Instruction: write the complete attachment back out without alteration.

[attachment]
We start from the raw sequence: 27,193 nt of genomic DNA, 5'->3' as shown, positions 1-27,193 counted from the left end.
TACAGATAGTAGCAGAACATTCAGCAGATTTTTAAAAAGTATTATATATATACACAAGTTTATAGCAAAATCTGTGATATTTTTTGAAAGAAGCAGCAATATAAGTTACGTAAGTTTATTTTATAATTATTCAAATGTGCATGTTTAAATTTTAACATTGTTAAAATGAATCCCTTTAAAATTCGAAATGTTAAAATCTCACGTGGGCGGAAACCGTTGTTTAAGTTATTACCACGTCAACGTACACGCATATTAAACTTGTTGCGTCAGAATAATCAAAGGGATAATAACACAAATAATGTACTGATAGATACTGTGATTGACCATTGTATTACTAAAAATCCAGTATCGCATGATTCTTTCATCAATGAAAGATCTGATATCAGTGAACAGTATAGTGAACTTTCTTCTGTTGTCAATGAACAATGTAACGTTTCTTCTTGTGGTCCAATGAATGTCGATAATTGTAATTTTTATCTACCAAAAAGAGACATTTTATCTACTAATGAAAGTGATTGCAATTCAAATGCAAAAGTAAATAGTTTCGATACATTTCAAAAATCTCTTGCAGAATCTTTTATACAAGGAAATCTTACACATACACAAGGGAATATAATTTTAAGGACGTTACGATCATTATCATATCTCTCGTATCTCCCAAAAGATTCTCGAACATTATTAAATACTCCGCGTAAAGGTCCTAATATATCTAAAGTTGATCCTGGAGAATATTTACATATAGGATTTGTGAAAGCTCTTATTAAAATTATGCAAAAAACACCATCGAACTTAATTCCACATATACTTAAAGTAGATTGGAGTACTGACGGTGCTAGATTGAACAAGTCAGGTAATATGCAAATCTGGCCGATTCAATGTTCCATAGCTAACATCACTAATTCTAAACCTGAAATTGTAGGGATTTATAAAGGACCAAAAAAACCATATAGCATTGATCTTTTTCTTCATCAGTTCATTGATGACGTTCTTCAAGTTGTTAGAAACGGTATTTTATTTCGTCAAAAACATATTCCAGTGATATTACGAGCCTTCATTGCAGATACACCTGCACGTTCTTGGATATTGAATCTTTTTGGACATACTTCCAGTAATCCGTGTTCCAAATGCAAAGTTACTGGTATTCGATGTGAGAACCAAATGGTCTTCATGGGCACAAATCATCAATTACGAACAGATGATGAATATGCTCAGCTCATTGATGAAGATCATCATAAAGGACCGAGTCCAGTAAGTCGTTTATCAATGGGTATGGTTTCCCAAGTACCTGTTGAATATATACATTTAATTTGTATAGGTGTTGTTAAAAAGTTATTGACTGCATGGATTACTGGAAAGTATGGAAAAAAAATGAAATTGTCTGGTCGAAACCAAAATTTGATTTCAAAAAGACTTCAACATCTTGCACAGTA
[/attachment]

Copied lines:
We start from the raw sequence: 27,193 nt of genomic DNA, 5'->3' as shown, positions 1-27,193 counted from the left end.
TACAGATAGTAGCAGAACATTCAGCAGATTTTTAAAAAGTATTATATATATACACAAGTTTATAGCAAAATCTGTGATATTTTTTGAAAGAAGCAGCAATATAAGTTACGTAAGTTTATTTTATAATTATTCAAATGTGCATGTTTAAATTTTAACATTGTTAAAATGAATCCCTTTAAAATTCGAAATGTTAAAATCTCACGTGGGCGGAAACCGTTGTTTAAGTTATTACCACGTCAACGTACACGCATATTAAACTTGTTGCGTCAGAATAATCAAAGGGATAATAACACAAATAATGTACTGATAGATACTGTGATTGACCATTGTATTACTAAAAATCCAGTATCGCATGATTCTTTCATCAATGAAAGATCTGATATCAGTGAACAGTATAGTGAACTTTCTTCTGTTGTCAATGAACAATGTAACGTTTCTTCTTGTGGTCCAATGAATGTCGATAATTGTAATTTTTATCTACCAAAAAGAGACATTTTATCTACTAATGAAAGTGATTGCAATTCAAATGCAAAAGTAAATAGTTTCGATACATTTCAAAAATCTCTTGCAGAATCTTTTATACAAGGAAATCTTACACATACACAAGGGAATATAATTTTAAGGACGTTACGATCATTATCATATCTCTCGTATCTCCCAAAAGATTCTCGAACATTATTAAATACTCCGCGTAAAGGTCCTAATATATCTAAAGTTGATCCTGGAGAATATTTACATATAGGATTTGTGAAAGCTCTTATTAAAATTATGCAAAAAACACCATCGAACTTAATTCCACATATACTTAAAGTAGATTGGAGTACTGACGGTGCTAGATTGAACAAGTCAGGTAATATGCAAATCTGGCCGATTCAATGTTCCATAGCTAACATCACTAATTCTAAACCTGAAATTGTAGGGATTTATAAAGGACCAAAAAAACCATATAGCATTGATCTTTTTCTTCATCAGTTCATTGATGACGTTCTTCAAGTTGTTAGAAACGGTATTTTATTTCGTCAAAAACATATTCCAGTGATATTACGAGCCTTCATTGCAGATACACCTGCACGTTCTTGGATATTGAATCTTTTTGGACATACTTCCAGTAATCCGTGTTCCAAATGCAAAGTTACTGGTATTCGATGTGAGAACCAAATGGTCTTCATGGGCACAAATCATCAATTACGAACAGATGATGAATATGCTCAGCTCATTGATGAAGATCATCATAAAGGACCGAGTCCAGTAAGTCGTTTATCAATGGGTATGGTTTCCCAAGTACCTGTTGAATATATACATTTAATTTGTATAGGTGTTGTTAAAAAGTTATTGACTGCATGGATTACTGGAAAGTATGGAAAAAAAATGAAATTGTCTGGTCGAAACCAAAATTTGATTTCAAAAAGACTTCAACATCTTGCACAGTA